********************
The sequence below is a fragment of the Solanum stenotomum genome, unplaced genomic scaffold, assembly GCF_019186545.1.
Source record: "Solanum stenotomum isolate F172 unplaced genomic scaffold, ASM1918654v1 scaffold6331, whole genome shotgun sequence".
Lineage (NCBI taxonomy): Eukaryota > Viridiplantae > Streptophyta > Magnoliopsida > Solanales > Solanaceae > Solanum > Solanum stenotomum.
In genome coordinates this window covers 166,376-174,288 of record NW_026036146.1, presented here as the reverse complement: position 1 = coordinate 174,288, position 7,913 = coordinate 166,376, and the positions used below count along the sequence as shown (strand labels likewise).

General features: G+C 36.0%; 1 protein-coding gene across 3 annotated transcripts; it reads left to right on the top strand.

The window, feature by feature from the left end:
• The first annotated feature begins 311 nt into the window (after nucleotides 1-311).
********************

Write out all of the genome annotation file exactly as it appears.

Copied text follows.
The sequence below is a fragment of the Solanum stenotomum genome, unplaced genomic scaffold, assembly GCF_019186545.1.
Source record: "Solanum stenotomum isolate F172 unplaced genomic scaffold, ASM1918654v1 scaffold6331, whole genome shotgun sequence".
Lineage (NCBI taxonomy): Eukaryota > Viridiplantae > Streptophyta > Magnoliopsida > Solanales > Solanaceae > Solanum > Solanum stenotomum.
In genome coordinates this window covers 166,376-174,288 of record NW_026036146.1, presented here as the reverse complement: position 1 = coordinate 174,288, position 7,913 = coordinate 166,376, and the positions used below count along the sequence as shown (strand labels likewise).

General features: G+C 36.0%; 1 protein-coding gene across 3 annotated transcripts; it reads left to right on the top strand.

The window, feature by feature from the left end:
• The first annotated feature begins 311 nt into the window (after nucleotides 1-311).